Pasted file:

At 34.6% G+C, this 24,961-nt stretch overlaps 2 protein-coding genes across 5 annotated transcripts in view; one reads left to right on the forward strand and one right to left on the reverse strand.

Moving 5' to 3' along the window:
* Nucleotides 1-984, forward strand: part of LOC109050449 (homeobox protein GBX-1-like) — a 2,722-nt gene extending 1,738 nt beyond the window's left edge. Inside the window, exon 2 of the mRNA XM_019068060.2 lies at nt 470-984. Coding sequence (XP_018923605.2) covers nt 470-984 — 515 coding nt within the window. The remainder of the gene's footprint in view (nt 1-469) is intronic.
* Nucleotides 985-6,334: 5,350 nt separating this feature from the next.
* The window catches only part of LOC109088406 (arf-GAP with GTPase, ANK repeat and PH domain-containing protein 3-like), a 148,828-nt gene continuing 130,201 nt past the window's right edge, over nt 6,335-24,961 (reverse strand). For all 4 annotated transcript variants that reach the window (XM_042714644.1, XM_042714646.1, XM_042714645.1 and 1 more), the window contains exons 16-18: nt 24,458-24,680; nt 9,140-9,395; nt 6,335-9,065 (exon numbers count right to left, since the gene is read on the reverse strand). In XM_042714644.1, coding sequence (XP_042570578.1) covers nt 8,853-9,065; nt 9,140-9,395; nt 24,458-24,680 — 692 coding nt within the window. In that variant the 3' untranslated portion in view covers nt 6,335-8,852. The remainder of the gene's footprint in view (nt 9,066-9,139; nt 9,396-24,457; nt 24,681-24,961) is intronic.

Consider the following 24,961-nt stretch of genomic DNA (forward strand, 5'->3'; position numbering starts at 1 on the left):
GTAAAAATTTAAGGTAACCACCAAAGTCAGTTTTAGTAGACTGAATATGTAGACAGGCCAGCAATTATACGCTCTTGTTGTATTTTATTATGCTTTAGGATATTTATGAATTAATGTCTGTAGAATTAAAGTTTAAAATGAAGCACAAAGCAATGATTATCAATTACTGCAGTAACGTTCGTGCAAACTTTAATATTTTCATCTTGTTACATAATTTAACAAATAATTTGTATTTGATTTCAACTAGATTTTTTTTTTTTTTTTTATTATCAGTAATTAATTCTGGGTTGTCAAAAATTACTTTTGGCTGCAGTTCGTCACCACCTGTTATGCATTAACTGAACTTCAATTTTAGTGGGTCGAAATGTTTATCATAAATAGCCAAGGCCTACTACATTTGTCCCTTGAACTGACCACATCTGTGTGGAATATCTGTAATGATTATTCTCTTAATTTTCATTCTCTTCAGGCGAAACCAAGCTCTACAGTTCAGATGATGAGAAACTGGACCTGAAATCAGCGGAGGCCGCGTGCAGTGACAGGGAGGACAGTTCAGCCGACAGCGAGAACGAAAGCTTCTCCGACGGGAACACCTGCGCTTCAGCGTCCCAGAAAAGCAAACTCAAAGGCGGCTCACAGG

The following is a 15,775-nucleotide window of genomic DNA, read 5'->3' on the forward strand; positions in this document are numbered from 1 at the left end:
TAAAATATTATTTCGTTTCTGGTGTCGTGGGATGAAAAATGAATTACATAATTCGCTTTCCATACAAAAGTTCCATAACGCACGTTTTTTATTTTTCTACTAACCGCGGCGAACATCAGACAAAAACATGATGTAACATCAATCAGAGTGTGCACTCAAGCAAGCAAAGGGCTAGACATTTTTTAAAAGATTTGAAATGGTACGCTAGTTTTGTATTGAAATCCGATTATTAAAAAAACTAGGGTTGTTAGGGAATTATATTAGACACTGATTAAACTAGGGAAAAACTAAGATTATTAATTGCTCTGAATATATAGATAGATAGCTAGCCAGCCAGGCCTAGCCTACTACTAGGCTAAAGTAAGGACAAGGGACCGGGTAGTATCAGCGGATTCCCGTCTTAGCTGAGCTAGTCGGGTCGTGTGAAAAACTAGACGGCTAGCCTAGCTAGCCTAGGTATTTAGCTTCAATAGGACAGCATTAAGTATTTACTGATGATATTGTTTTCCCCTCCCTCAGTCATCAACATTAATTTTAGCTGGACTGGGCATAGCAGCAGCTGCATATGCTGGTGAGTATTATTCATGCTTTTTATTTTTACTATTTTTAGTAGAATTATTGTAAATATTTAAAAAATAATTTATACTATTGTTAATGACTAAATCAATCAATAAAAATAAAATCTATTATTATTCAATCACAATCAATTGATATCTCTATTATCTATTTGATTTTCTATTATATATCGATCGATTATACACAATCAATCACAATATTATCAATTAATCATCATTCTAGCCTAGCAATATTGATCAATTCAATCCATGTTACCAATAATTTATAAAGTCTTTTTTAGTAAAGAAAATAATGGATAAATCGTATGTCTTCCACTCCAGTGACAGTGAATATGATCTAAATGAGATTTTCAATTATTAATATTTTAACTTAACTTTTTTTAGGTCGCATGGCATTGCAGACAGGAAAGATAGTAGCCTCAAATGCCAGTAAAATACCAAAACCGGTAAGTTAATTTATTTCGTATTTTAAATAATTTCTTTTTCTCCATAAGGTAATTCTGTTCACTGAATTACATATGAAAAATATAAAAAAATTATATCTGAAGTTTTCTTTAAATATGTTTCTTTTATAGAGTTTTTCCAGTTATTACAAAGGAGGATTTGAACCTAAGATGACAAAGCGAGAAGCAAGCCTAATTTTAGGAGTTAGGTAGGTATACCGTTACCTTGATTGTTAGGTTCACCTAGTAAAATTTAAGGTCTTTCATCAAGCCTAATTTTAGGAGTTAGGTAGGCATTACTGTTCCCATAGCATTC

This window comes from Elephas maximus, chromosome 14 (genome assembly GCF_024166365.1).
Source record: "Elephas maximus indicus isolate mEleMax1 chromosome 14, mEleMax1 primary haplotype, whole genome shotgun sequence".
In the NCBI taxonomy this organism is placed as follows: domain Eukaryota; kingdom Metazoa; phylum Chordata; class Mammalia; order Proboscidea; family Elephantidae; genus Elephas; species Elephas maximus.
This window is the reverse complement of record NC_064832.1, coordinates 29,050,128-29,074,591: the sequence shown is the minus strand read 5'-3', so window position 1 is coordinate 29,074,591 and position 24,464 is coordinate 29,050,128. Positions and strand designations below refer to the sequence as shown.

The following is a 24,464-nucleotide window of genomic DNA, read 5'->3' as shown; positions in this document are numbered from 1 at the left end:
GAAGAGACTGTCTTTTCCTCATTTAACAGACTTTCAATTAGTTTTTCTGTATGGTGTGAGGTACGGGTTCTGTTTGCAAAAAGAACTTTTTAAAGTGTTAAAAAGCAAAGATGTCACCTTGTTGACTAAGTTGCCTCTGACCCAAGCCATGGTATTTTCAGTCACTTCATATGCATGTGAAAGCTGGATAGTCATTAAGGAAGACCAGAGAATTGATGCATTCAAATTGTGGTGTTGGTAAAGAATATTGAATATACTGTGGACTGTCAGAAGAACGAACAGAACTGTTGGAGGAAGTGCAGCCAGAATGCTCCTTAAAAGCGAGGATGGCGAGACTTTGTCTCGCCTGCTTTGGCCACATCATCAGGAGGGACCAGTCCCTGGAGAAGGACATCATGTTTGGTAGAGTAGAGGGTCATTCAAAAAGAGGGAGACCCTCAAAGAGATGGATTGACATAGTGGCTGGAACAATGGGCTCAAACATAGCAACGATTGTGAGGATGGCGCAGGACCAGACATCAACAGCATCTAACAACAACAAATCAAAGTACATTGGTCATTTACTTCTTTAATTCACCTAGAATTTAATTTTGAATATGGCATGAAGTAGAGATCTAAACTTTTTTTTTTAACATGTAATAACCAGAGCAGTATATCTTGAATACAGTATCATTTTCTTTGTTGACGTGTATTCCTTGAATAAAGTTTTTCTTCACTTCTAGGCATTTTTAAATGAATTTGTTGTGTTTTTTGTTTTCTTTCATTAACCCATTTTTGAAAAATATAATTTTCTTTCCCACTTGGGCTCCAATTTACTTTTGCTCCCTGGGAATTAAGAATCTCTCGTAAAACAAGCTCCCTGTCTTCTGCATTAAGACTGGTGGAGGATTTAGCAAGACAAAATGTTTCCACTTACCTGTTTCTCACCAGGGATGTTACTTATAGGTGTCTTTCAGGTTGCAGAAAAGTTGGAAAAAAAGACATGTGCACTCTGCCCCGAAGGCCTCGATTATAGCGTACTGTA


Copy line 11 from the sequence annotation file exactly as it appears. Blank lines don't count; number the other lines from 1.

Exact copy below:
Source record: "Elephas maximus indicus isolate mEleMax1 chromosome 14, mEleMax1 primary haplotype, whole genome shotgun sequence".